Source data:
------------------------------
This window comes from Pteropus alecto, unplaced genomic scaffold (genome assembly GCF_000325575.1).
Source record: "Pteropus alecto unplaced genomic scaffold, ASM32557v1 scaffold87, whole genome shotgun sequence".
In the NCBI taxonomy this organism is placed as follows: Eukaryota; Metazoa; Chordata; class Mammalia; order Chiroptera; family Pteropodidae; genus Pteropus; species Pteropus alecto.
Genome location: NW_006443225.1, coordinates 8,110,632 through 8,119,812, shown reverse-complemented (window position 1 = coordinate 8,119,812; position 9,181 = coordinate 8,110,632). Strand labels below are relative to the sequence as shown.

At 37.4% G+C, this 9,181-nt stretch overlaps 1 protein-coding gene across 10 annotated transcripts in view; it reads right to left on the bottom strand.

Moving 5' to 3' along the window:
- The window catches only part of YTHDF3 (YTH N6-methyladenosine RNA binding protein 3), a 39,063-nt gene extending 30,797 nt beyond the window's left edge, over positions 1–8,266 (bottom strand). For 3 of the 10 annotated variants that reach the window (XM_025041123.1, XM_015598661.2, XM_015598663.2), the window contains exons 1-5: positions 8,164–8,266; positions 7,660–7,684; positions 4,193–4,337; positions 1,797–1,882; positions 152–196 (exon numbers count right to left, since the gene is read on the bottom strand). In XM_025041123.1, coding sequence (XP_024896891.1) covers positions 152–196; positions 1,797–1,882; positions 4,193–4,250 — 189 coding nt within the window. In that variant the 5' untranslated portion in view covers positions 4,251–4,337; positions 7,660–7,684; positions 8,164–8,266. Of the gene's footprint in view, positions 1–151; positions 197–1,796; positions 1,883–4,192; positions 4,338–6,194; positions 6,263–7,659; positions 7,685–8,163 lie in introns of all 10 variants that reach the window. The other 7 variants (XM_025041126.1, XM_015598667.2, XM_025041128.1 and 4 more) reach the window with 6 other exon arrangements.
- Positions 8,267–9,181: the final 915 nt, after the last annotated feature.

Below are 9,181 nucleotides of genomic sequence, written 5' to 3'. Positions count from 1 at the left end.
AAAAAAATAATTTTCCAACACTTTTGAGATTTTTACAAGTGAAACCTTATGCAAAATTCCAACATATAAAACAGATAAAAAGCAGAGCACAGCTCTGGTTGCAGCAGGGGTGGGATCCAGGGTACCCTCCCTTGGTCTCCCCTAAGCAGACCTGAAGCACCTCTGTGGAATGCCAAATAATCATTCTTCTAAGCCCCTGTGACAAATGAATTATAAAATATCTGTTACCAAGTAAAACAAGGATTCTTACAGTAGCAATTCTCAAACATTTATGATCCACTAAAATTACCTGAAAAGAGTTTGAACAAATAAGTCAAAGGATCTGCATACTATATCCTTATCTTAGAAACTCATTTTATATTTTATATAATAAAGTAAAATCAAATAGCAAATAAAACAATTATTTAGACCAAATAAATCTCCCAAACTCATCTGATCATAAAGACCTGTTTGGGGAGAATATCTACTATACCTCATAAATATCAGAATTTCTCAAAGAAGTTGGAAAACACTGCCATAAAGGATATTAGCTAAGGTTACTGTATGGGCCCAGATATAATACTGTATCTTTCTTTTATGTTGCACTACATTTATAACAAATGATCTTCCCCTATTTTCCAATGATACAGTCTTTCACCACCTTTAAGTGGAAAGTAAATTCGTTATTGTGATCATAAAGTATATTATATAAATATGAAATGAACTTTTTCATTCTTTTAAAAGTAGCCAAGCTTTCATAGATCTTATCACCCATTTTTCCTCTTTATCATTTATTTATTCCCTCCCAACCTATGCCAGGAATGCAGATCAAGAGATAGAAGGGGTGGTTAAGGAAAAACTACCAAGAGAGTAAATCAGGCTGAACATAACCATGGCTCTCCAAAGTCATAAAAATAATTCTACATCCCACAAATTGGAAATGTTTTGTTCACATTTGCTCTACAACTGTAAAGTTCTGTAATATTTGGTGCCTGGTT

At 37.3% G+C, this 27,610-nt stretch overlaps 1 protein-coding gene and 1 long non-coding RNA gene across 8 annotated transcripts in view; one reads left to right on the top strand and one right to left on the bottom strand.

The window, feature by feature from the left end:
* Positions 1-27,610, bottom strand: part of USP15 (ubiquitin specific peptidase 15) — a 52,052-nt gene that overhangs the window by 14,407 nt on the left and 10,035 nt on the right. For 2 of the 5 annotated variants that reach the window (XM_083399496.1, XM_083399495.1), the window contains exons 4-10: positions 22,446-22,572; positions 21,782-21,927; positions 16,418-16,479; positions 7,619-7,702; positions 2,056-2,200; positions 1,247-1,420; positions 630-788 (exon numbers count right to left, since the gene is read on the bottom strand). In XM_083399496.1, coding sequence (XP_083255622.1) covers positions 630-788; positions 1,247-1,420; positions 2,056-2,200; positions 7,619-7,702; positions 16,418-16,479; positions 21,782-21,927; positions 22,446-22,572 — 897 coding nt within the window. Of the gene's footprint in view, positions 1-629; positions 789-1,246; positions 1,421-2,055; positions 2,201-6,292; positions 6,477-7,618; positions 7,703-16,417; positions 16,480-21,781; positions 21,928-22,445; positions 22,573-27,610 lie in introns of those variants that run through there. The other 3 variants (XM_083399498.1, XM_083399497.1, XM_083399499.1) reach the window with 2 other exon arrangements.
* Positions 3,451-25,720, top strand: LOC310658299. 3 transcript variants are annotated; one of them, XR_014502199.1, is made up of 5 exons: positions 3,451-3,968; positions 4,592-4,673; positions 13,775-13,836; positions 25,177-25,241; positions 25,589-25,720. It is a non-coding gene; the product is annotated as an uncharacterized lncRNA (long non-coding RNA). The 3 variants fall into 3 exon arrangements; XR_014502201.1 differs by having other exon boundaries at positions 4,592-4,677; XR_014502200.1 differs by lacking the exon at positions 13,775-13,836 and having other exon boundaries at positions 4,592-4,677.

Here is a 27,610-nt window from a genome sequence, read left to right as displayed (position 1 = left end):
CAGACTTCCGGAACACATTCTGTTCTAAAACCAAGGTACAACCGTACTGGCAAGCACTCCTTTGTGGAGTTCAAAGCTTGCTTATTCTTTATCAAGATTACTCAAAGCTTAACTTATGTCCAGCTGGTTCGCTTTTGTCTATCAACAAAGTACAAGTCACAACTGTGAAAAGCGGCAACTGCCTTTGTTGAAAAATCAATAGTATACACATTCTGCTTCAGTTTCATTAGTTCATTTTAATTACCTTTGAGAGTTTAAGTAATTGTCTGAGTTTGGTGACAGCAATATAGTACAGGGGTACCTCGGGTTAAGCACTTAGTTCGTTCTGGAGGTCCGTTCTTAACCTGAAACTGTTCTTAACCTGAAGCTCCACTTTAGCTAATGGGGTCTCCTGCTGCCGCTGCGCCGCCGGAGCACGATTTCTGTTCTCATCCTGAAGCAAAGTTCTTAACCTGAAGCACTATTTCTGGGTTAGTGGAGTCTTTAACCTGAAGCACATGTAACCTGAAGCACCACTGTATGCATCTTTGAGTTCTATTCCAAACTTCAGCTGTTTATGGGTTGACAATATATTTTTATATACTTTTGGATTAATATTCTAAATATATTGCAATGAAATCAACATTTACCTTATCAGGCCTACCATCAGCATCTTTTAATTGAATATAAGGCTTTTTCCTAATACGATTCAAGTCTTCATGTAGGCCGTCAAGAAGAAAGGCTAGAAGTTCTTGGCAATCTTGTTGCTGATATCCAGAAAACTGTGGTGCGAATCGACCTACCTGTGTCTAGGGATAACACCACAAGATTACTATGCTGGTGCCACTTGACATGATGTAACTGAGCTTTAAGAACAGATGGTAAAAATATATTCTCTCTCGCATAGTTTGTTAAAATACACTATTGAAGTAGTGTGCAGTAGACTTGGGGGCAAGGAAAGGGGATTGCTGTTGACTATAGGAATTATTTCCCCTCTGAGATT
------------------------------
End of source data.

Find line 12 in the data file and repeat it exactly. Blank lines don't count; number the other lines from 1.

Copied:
The window, feature by feature from the left end: